COVID-19, Colleges & Fall Openings – Those Who Are Trying
Can we focus on the good? The people working hard. The organizations working hard. There are people, students, faculty members, and fraternity/sorority leaders who are doing the right thing and trying to preserve a college experience for their campus communities.
Instead of focusing on the places where students, administrators, and faculty are struggling, we’d like to thank those who are trying…who are doing the right thing to keep their communities safe!
Organizations Setting Great Examples During COVID-19
Here are some perfect examples of organizations doing awesome work during this pandemic.
Take Colgate University President Brian Casey. Last month, Colgate welcomed students back from 35 different states. Students were tested and required by New York State policy to quarantine for a minimum of two weeks. In solidarity with those students, President Casey himself quarantined in a residence the entire time — a total of 17 days.
In his words, “So now we’re saying we can only do this if we all do this together, and the benefits will be remarkable.”
Sigma Tau Gamma Fraternity
Or, how about Sigma Tau Gamma Fraternity at Emporia State University? A member recently tested positive for COVID-19 after going to work. He was sent home for self-quarantine, and Emporia State was contacted. Other fraternity members then adhered to directions to self-quarantine.
University administrators are praising the group for how it’s handling the situation. Chief Marketing Officer Kelly Heine says members have been a model for “doing it the right way” when it comes to the COVID-19 response, including the self-quarantine, ongoing conversations with the institution and local health department, and future plans to bring in an outside cleaning firm to do a deep cleaning of the house.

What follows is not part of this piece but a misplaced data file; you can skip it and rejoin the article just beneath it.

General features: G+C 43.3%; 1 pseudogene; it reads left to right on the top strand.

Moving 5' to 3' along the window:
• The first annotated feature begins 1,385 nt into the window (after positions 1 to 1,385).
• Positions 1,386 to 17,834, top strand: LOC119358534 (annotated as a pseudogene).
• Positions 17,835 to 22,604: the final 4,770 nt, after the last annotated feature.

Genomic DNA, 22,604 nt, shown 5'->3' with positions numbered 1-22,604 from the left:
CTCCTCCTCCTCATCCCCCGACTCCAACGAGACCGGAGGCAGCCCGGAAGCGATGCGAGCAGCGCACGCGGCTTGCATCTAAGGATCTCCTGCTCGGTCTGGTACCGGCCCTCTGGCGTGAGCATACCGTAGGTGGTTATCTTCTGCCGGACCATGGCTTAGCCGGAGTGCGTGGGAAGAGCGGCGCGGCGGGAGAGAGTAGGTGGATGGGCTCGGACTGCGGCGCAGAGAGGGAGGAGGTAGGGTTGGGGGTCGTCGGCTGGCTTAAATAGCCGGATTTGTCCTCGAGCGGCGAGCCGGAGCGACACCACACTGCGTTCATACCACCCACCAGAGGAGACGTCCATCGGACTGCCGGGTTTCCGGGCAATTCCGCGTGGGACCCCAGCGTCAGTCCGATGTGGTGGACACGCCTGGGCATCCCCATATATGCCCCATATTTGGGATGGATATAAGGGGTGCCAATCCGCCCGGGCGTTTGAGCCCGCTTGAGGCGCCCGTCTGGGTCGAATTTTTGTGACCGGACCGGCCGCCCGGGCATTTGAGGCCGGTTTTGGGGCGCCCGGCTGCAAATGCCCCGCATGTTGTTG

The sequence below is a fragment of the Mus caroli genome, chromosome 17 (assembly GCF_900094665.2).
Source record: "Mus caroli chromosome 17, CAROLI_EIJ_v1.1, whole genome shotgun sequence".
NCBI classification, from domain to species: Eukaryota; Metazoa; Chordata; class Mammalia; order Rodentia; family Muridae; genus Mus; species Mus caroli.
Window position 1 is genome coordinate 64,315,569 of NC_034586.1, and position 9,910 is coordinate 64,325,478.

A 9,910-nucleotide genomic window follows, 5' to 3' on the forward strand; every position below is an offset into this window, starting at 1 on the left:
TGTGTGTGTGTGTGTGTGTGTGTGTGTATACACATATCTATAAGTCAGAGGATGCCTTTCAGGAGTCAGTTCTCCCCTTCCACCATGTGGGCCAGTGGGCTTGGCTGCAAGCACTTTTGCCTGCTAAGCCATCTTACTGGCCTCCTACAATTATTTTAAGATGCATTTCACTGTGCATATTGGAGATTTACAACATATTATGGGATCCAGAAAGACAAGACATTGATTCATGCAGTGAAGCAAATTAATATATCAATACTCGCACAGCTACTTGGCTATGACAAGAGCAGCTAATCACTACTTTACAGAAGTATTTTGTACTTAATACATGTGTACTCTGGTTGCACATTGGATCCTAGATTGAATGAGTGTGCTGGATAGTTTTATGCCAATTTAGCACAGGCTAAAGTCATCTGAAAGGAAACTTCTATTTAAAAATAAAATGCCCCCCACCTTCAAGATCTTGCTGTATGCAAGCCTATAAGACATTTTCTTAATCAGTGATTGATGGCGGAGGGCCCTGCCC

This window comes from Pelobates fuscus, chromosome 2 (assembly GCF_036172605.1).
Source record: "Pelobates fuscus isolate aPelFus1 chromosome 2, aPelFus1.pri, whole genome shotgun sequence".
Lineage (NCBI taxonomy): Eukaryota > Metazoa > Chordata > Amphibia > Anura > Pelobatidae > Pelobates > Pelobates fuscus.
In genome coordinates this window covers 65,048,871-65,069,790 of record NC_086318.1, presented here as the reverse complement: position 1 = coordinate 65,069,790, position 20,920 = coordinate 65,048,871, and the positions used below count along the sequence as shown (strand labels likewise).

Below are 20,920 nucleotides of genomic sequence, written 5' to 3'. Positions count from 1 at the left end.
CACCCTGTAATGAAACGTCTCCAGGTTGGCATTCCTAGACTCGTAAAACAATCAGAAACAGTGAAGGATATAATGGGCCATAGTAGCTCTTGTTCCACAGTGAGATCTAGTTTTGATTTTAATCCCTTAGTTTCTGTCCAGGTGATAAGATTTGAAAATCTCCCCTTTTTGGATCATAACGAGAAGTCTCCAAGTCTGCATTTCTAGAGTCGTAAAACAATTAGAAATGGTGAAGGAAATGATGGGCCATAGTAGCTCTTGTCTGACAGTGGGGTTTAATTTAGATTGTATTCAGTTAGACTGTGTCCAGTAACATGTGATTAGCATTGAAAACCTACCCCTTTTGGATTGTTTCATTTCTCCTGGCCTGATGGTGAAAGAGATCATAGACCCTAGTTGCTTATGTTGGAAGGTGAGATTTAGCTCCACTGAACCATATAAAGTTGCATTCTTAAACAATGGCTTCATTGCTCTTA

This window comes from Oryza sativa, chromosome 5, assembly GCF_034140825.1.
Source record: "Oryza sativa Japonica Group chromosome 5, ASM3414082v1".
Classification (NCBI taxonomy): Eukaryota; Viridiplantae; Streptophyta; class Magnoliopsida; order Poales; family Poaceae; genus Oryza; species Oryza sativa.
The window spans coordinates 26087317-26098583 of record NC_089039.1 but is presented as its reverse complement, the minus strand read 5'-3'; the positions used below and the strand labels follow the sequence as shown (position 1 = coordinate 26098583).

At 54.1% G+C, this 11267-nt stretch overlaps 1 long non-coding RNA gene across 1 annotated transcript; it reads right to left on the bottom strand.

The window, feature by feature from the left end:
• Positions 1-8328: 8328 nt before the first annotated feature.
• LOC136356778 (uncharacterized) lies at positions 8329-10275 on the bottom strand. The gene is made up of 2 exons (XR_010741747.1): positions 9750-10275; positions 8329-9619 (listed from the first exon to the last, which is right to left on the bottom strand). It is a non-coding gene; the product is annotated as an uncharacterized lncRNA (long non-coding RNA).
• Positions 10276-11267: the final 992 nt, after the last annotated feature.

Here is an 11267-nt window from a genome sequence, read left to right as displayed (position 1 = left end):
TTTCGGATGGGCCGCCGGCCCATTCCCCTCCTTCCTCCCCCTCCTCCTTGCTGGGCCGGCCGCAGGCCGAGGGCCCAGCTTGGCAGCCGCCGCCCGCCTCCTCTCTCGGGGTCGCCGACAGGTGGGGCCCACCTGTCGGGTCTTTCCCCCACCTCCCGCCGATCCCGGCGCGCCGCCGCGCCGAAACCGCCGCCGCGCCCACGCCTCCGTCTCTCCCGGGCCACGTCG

Zeta Phi Beta Sorority, Inc.
Zeta Phi Beta Sorority, Inc. was planning to celebrate its Centennial in June with a gathering of 10,000, celebrating 100 years of sisterhood with meetings, educational sessions, and entertainment from artists like Mary J. Blige. COVID-19 caused them to pivot, not only in terms of the Centennial Convention, but in the way they recruit and initiate members, collect fees, legislate, and charter new chapters.
In the words of International President Valerie Hollingsworth Baker, “We weren’t going to let COVID stop us.”
Over 10 weeks from April to June, more than 350 members participated in virtual inductions carried out by international officers — inductions that would have been conducted in person by local leadership. Zeta hosted a virtual chapter charter in Ghana that included over 2,000 Zoom participants. Virtual intake processes and graduation ceremonies are allowing this sorority to engage members in different, but no less effective, ways.
Virtual Recruitment Success for Fraternities and Sororities
Organizations across the board are having success with virtual recruitment of new members.
- CSU Bakersfield held a fully structured, fully virtual sorority recruitment with more women participating than the year before.
- James Madison University reached out virtually to fraternity/sorority professionals and volunteers from all over the country to help guide potential new members.
- Lambda Phi Epsilon International Fraternity, Inc. developed a comprehensive guide to conducting virtual recruitment that gave chapters guidance on everything from finding potential members to building relationships online.